Vice President Joe Biden has a 1-in-10 chance of becoming the most powerful person in the world today. No–not because President Barack Obama will resign after the election results, or that–God forbid–something will happen to him. Rather, Biden stands a 10.5% change of becoming the tiebreaking vote in the U.S. Senate, according to fivethirtyeight.com, which will happen if there is a 50-50 tie between Republicans and Democrats.
Nate Silver forecasts that it is far more likely that Republicans will pick up at least six seats and win a majority, deposing Minority Leader Harry Reid and taking over all of the Senate’s coveted committee chairmanships. However, if Republicans only pick up five seats (but no fewer), the parties will be deadlocked. According to the U.S. Constitution, that would means that Biden would be called upon to cast deciding votes–and frequently.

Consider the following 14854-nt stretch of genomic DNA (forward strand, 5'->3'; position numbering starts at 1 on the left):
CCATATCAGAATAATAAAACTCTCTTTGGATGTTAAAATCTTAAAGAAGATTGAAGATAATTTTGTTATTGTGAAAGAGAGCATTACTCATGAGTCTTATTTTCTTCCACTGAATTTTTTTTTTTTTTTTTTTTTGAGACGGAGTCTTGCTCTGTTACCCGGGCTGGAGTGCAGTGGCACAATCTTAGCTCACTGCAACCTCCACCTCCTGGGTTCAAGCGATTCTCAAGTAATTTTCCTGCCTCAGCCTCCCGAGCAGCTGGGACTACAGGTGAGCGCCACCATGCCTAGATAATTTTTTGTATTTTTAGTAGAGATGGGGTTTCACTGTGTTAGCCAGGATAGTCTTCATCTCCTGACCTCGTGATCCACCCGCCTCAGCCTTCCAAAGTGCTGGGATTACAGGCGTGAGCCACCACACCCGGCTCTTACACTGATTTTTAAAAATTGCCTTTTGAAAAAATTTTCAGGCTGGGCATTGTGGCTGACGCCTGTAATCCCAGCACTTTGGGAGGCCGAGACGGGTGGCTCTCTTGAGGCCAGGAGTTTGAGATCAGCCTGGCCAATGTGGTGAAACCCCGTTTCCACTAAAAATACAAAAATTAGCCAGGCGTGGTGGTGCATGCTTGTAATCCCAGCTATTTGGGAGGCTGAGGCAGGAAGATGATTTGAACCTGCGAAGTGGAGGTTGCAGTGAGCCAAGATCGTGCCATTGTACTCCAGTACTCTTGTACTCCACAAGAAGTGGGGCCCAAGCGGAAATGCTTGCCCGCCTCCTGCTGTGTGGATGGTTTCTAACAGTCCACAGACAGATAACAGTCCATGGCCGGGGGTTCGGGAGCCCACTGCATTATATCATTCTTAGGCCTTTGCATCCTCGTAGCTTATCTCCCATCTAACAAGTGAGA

The tiebreaking vote in the Senate has become more important than ever, since Reid and his party did away with the filibuster rule with regard to presidential appointments. Now, since only 51 votes are needed to confirm judicial appointments and senior executive offices, a tie in the Senate means that the road to confirmation heads through the Vice President’s office, effectively making him the most powerful person in the U.S.
Biden has been much more visible than Obama on the campaign trail, appearing to stump for candidates in competitive races in the midterm contest. Though he clearly harbors presidential ambitions post-2016, his candidacy is not taken seriously by political analysts, who note that his penchant for gaffes has likely doomed his chances. However, he could assume great influence, and reshape the 2016 landscape, with a 50-50 Senate.
Senior Editor-at-Large Joel B. Pollak edits Breitbart California and is the author of the new ebook, Wacko Birds: The Fall (and Rise) of the Tea Party, available for Amazon Kindle.
Follow Joel on Twitter: @joelpollak